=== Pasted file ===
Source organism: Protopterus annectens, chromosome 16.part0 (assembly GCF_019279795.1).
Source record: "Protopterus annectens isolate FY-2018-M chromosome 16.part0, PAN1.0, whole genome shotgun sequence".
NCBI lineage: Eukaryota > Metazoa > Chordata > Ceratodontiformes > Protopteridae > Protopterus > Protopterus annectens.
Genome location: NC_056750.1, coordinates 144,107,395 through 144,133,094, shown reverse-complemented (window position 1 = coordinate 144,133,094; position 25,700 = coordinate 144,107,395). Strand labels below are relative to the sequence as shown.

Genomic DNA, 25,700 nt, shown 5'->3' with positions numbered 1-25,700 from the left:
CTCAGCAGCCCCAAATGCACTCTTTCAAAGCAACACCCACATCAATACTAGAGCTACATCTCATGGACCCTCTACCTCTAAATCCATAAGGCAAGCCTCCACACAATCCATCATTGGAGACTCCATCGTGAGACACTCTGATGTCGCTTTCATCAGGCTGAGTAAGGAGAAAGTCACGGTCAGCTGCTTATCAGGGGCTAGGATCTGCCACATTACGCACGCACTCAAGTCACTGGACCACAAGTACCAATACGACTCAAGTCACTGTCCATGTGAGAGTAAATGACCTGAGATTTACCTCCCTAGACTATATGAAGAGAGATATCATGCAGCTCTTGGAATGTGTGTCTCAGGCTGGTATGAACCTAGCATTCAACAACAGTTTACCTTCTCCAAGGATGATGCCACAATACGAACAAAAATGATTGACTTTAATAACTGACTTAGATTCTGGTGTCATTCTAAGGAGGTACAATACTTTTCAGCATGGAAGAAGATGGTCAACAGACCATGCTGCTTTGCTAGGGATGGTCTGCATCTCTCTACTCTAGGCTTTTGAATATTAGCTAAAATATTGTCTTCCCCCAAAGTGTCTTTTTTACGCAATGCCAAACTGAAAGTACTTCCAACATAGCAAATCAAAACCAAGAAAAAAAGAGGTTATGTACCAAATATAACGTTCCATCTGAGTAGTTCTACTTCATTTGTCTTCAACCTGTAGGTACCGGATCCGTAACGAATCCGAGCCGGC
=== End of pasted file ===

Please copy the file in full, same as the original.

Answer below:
Source organism: Protopterus annectens, chromosome 16.part0 (assembly GCF_019279795.1).
Source record: "Protopterus annectens isolate FY-2018-M chromosome 16.part0, PAN1.0, whole genome shotgun sequence".
NCBI lineage: Eukaryota > Metazoa > Chordata > Ceratodontiformes > Protopteridae > Protopterus > Protopterus annectens.
Genome location: NC_056750.1, coordinates 144,107,395 through 144,133,094, shown reverse-complemented (window position 1 = coordinate 144,133,094; position 25,700 = coordinate 144,107,395). Strand labels below are relative to the sequence as shown.

Genomic DNA, 25,700 nt, shown 5'->3' with positions numbered 1-25,700 from the left:
CTCAGCAGCCCCAAATGCACTCTTTCAAAGCAACACCCACATCAATACTAGAGCTACATCTCATGGACCCTCTACCTCTAAATCCATAAGGCAAGCCTCCACACAATCCATCATTGGAGACTCCATCGTGAGACACTCTGATGTCGCTTTCATCAGGCTGAGTAAGGAGAAAGTCACGGTCAGCTGCTTATCAGGGGCTAGGATCTGCCACATTACGCACGCACTCAAGTCACTGGACCACAAGTACCAATACGACTCAAGTCACTGTCCATGTGAGAGTAAATGACCTGAGATTTACCTCCCTAGACTATATGAAGAGAGATATCATGCAGCTCTTGGAATGTGTGTCTCAGGCTGGTATGAACCTAGCATTCAACAACAGTTTACCTTCTCCAAGGATGATGCCACAATACGAACAAAAATGATTGACTTTAATAACTGACTTAGATTCTGGTGTCATTCTAAGGAGGTACAATACTTTTCAGCATGGAAGAAGATGGTCAACAGACCATGCTGCTTTGCTAGGGATGGTCTGCATCTCTCTACTCTAGGCTTTTGAATATTAGCTAAAATATTGTCTTCCCCCAAAGTGTCTTTTTTACGCAATGCCAAACTGAAAGTACTTCCAACATAGCAAATCAAAACCAAGAAAAAAAGAGGTTATGTACCAAATATAACGTTCCATCTGAGTAGTTCTACTTCATTTGTCTTCAACCTGTAGGTACCGGATCCGTAACGAATCCGAGCCGGC